I write about women’s liberation movements specifically and radical political movements in general. I discovered feminism late in my college years. It was not through an intellectual text or a course on women’s studies, a protest, a rally, or an injustice perpetuated against my body  — it was through music. The undeniably feminist lyrics of Ani DiFranco’s early songs, along with her skilled guitar playing, struck me, for reasons that I was unsure of at the time. After all, I hadn’t grown up within a family that had an explicitly feminist consciousness; I had no feminist friends who self-identified with or advocated feminism. In fact, at the time I had very few female friends at all. In hindsight, it was DiFranco’s honesty that I found compelling. Hearing lyrics such as “We don’t look like pages from a magazine but that’s alright / oh baby that’s alright” (“Imperfectly”) or “It seems like everyone’s an actor or an actor’s best friend / I wonder what was wrong to begin with that we should have to pretend” (“Anticipate”) pierced through a veil of conformity I had been measuring my own self-worth against for years. Continue reading

Can this Movement get more fans than Facebook?

by Mallory Knodel

Organizing for the second United States Social Forum (USSF) is increasing in intensity as the forum – to be held at Cobo Hall and Hart Plaza in Detroit, June 22 – 26, 2010 – approaches. Deep debate broke out among its organizers over the political paradox of corporate social networking and its role in progressive organizing.  Should there be a link to corporate, social networking websites such as Twitter and Facebook on the USSF website’s homepage?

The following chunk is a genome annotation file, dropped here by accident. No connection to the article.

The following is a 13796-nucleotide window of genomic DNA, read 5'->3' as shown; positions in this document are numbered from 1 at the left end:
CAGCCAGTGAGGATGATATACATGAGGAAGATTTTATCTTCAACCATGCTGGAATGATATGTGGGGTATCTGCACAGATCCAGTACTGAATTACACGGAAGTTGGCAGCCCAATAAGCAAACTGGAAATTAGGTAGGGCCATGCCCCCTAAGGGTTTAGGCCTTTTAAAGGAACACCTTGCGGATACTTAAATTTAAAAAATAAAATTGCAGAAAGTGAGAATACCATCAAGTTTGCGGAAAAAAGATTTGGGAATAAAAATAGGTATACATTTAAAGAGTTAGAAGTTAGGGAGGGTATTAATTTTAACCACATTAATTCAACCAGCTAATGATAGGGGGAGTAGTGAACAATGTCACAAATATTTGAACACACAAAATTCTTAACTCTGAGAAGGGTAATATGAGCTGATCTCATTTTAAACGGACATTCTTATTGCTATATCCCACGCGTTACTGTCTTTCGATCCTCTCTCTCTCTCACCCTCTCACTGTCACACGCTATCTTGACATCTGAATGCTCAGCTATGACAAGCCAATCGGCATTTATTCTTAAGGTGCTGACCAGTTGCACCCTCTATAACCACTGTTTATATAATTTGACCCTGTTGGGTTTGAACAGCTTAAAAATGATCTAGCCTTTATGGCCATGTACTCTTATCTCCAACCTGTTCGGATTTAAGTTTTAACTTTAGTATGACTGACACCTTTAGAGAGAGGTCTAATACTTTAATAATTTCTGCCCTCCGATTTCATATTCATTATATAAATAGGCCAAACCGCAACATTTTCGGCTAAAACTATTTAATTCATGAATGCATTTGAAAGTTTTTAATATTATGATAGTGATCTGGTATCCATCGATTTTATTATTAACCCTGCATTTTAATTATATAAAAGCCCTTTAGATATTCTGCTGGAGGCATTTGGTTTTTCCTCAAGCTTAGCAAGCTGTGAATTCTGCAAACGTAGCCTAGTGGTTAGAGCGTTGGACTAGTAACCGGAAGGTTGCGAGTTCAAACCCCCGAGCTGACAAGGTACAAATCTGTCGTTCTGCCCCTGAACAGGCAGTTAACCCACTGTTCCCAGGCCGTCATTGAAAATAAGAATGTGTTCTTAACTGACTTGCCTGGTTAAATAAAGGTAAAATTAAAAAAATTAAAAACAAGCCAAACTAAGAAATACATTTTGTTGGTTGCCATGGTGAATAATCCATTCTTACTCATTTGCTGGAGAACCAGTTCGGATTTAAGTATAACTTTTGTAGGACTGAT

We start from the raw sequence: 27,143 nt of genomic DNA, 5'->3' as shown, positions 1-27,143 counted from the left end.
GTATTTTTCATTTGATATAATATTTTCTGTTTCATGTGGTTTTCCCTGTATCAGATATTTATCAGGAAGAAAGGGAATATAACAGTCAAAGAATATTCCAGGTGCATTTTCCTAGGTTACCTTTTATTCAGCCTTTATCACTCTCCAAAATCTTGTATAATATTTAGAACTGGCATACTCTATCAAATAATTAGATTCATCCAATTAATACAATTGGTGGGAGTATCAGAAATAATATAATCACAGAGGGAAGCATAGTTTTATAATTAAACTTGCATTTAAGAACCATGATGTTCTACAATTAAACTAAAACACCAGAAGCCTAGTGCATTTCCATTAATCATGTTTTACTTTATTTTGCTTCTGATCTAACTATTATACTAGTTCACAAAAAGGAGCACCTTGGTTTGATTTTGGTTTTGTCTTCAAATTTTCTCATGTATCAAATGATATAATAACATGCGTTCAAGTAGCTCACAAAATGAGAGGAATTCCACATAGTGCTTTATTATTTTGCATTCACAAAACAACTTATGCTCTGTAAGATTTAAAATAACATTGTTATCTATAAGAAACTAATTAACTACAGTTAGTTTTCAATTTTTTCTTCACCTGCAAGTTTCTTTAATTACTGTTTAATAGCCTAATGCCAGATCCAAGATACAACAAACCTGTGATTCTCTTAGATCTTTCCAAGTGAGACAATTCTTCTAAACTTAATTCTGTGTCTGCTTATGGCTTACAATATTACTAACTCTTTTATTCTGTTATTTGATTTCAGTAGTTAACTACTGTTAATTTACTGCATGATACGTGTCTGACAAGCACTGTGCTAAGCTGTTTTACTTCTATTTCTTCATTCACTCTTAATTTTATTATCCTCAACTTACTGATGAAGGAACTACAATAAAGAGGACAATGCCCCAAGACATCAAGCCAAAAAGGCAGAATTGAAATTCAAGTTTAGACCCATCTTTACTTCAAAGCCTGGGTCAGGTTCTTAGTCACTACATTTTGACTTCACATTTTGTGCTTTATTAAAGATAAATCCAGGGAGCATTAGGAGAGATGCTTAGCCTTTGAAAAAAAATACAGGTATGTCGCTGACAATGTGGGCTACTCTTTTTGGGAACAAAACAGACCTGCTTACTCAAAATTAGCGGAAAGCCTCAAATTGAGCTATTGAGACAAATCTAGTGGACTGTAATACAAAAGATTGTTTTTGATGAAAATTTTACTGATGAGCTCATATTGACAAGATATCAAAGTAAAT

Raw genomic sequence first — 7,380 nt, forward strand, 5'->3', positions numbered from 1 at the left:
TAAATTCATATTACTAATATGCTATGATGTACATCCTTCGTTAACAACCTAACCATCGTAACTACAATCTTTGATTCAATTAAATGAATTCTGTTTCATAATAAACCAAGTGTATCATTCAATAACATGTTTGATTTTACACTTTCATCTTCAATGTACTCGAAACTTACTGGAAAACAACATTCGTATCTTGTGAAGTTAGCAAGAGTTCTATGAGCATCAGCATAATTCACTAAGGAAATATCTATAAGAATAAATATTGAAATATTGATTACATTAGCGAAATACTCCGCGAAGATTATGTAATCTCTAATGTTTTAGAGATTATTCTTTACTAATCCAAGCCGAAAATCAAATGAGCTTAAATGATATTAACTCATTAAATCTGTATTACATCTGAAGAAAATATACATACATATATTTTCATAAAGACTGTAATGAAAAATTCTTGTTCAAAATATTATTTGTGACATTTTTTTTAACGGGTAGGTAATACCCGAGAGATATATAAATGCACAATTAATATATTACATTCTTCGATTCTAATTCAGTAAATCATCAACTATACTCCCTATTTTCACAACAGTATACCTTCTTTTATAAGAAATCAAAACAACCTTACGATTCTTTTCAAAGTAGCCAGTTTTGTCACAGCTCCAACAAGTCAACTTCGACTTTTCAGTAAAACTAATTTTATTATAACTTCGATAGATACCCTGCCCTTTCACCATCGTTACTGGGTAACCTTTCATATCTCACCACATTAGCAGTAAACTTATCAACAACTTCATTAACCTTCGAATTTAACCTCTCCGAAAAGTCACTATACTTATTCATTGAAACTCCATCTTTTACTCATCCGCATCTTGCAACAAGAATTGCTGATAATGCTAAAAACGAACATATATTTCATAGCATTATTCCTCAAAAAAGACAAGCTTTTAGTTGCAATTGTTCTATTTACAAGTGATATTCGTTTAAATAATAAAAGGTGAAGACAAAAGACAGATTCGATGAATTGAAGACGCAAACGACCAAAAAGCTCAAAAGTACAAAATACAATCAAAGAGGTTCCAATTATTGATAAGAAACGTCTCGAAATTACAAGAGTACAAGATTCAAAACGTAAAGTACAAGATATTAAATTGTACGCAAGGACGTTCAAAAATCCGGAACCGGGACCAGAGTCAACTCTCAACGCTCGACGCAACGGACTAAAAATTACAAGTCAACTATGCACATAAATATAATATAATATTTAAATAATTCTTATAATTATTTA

The USSF is a grassroots movement in the tradition of the World Social Forum (WSF) and was conceived in the throes of the international anti-globalization movement of the late 1990s. The first WSF gathering was held in Brazil in 2001 and quickly became an activist’s utopia: maintaining open space for democratic convergence to address global crisis in the face of late-stage capitalism. Its slogan “Another World is Possible” highlighted the social forum movement’s emphasis on creating alternatives to capitalism. The history of the WSF and other forum events are not without controversy. The most common criticism aimed at dominant NGOs (non-governmental organizations) involving accusations that non-profit participation precludes a fully democratic process. The WSF model spread across the globe taking on many local and thematic forms and gathering hundreds of thousands of participants each year to address issues of human rights, poverty, land reform, identity politics, and alternative systems of resource sharing and collaboration. Many activists still maintain that the social forum is not so much a movement as it is a place of convergence, a completely free and unrestricted open space. As the open space model has developed, it has incorporated examples of “open virtual space,” such as the “Expanded Format” of the Belem WSF in 2009, where self-organized activities were held via video/audio conferencing and internet chat. Continue reading

Interview: Daniela Capistrano of POC Zine Project

by Kate Wadkins

Photo courtesy of Bashira Webb.

Say what you will about Twitter, but it brought Daniela Capistrano and I together. Daniela is a powerhouse working with media and culture in New York, while also being an activist, teacher, and the founder of POC Zine Project. As fellow RE/VISIONIST staffer Nydia Swaby and I began coordinating the non-profit tablers for this year’s Sarah Lawrence College Women’s History Conference, “The Message is in the Music,” we fell in love with POC Zine Project’s mission and invited them to join us. Daniela found some time to chat with me online so we could find out more about the project and her own experiences with activism and work.

RE/VISIONIST: Who are you and what do you do?

Daniela Capistrano: I’m Daniela Capistrano and I am a freelance multimedia producer currently gigging at MTV Tr3s as a Senior Producer and at Uncensored Interview as a shooter/producer/editor. I also crew on short films, music videos and other stuff. Continue reading